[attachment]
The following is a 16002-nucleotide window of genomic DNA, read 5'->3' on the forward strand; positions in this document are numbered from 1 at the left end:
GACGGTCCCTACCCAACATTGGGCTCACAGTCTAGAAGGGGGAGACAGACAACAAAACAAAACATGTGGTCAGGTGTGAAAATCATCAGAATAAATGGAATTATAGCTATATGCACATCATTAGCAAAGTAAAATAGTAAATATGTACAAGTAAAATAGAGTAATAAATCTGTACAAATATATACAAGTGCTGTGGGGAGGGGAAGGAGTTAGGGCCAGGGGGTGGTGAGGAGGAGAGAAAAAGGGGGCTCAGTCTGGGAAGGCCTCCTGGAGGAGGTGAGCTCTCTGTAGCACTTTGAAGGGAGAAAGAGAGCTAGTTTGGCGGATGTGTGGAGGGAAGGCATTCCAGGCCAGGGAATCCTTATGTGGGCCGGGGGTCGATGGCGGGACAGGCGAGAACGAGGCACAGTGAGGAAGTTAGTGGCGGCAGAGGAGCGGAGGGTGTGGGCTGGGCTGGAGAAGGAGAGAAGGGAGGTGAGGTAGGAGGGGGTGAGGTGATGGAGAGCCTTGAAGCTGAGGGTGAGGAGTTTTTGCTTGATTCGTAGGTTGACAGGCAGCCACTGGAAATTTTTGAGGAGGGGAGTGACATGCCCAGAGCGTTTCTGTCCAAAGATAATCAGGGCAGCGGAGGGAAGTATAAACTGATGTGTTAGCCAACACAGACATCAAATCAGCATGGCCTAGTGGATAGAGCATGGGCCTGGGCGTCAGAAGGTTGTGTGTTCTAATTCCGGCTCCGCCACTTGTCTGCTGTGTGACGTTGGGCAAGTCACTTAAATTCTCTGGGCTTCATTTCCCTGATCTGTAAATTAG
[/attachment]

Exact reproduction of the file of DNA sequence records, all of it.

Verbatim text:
The following is a 16002-nucleotide window of genomic DNA, read 5'->3' on the forward strand; positions in this document are numbered from 1 at the left end:
GACGGTCCCTACCCAACATTGGGCTCACAGTCTAGAAGGGGGAGACAGACAACAAAACAAAACATGTGGTCAGGTGTGAAAATCATCAGAATAAATGGAATTATAGCTATATGCACATCATTAGCAAAGTAAAATAGTAAATATGTACAAGTAAAATAGAGTAATAAATCTGTACAAATATATACAAGTGCTGTGGGGAGGGGAAGGAGTTAGGGCCAGGGGGTGGTGAGGAGGAGAGAAAAAGGGGGCTCAGTCTGGGAAGGCCTCCTGGAGGAGGTGAGCTCTCTGTAGCACTTTGAAGGGAGAAAGAGAGCTAGTTTGGCGGATGTGTGGAGGGAAGGCATTCCAGGCCAGGGAATCCTTATGTGGGCCGGGGGTCGATGGCGGGACAGGCGAGAACGAGGCACAGTGAGGAAGTTAGTGGCGGCAGAGGAGCGGAGGGTGTGGGCTGGGCTGGAGAAGGAGAGAAGGGAGGTGAGGTAGGAGGGGGTGAGGTGATGGAGAGCCTTGAAGCTGAGGGTGAGGAGTTTTTGCTTGATTCGTAGGTTGACAGGCAGCCACTGGAAATTTTTGAGGAGGGGAGTGACATGCCCAGAGCGTTTCTGTCCAAAGATAATCAGGGCAGCGGAGGGAAGTATAAACTGATGTGTTAGCCAACACAGACATCAAATCAGCATGGCCTAGTGGATAGAGCATGGGCCTGGGCGTCAGAAGGTTGTGTGTTCTAATTCCGGCTCCGCCACTTGTCTGCTGTGTGACGTTGGGCAAGTCACTTAAATTCTCTGGGCTTCATTTCCCTGATCTGTAAATTAG